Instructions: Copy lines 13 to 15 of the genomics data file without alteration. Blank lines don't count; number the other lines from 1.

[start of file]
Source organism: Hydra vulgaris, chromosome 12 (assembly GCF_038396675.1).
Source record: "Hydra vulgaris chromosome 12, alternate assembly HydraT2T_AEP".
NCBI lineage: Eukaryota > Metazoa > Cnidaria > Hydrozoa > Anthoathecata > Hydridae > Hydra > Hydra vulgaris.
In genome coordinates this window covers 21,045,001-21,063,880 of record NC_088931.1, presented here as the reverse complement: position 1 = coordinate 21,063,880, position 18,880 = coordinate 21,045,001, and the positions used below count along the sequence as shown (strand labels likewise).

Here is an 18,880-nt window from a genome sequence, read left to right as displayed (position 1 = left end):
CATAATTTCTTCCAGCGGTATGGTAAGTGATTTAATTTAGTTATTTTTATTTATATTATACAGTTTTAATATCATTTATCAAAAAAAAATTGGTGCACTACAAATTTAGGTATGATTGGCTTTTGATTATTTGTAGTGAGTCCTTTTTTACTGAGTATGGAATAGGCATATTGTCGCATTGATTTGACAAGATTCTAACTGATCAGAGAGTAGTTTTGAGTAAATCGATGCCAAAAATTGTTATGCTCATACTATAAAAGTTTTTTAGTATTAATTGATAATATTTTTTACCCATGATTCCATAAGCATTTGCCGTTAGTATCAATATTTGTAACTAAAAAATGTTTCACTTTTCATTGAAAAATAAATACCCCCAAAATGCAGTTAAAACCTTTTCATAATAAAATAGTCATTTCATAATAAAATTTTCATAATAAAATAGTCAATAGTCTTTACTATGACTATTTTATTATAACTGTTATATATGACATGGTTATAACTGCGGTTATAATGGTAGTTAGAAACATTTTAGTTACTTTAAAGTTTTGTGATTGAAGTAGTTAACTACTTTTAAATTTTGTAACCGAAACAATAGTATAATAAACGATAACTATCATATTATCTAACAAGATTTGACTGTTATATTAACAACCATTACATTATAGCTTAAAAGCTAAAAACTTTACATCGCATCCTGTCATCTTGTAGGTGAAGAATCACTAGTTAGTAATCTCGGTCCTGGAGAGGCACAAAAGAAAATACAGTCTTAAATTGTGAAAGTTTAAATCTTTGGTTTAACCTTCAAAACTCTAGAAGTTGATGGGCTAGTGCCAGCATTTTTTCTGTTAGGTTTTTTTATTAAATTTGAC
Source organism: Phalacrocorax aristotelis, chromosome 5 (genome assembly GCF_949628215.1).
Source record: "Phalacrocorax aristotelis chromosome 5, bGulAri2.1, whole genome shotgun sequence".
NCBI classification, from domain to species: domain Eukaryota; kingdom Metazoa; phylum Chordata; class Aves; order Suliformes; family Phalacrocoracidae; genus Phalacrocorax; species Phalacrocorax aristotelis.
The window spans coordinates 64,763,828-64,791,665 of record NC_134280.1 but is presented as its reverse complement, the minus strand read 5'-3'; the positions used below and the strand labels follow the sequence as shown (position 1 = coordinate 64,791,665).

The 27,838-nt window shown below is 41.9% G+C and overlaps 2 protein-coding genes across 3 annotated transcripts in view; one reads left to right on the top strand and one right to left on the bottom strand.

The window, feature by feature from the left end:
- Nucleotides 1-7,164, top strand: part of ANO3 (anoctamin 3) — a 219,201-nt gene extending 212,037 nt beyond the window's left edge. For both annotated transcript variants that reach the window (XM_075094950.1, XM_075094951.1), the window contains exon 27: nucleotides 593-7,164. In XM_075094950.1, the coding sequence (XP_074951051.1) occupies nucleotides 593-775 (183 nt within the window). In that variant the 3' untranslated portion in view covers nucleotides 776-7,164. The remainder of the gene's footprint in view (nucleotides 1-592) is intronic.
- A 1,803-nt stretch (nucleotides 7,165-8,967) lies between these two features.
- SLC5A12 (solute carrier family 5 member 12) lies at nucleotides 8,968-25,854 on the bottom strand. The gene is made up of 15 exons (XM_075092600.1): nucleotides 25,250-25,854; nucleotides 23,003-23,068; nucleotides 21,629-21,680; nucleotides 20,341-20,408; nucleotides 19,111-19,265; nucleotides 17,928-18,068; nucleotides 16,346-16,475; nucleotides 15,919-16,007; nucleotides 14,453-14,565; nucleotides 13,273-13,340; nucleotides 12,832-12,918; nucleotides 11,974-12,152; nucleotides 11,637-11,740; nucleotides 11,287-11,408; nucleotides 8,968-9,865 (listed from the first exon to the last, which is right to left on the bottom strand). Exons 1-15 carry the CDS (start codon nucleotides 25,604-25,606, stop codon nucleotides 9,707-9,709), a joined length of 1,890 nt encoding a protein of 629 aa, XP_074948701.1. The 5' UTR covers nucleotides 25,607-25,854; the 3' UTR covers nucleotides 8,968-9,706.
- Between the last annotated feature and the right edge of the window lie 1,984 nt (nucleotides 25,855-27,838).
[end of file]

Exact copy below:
- Nucleotides 1-7,164, top strand: part of ANO3 (anoctamin 3) — a 219,201-nt gene extending 212,037 nt beyond the window's left edge. For both annotated transcript variants that reach the window (XM_075094950.1, XM_075094951.1), the window contains exon 27: nucleotides 593-7,164. In XM_075094950.1, the coding sequence (XP_074951051.1) occupies nucleotides 593-775 (183 nt within the window). In that variant the 3' untranslated portion in view covers nucleotides 776-7,164. The remainder of the gene's footprint in view (nucleotides 1-592) is intronic.
- A 1,803-nt stretch (nucleotides 7,165-8,967) lies between these two features.
- SLC5A12 (solute carrier family 5 member 12) lies at nucleotides 8,968-25,854 on the bottom strand. The gene is made up of 15 exons (XM_075092600.1): nucleotides 25,250-25,854; nucleotides 23,003-23,068; nucleotides 21,629-21,680; nucleotides 20,341-20,408; nucleotides 19,111-19,265; nucleotides 17,928-18,068; nucleotides 16,346-16,475; nucleotides 15,919-16,007; nucleotides 14,453-14,565; nucleotides 13,273-13,340; nucleotides 12,832-12,918; nucleotides 11,974-12,152; nucleotides 11,637-11,740; nucleotides 11,287-11,408; nucleotides 8,968-9,865 (listed from the first exon to the last, which is right to left on the bottom strand). Exons 1-15 carry the CDS (start codon nucleotides 25,604-25,606, stop codon nucleotides 9,707-9,709), a joined length of 1,890 nt encoding a protein of 629 aa, XP_074948701.1. The 5' UTR covers nucleotides 25,607-25,854; the 3' UTR covers nucleotides 8,968-9,706.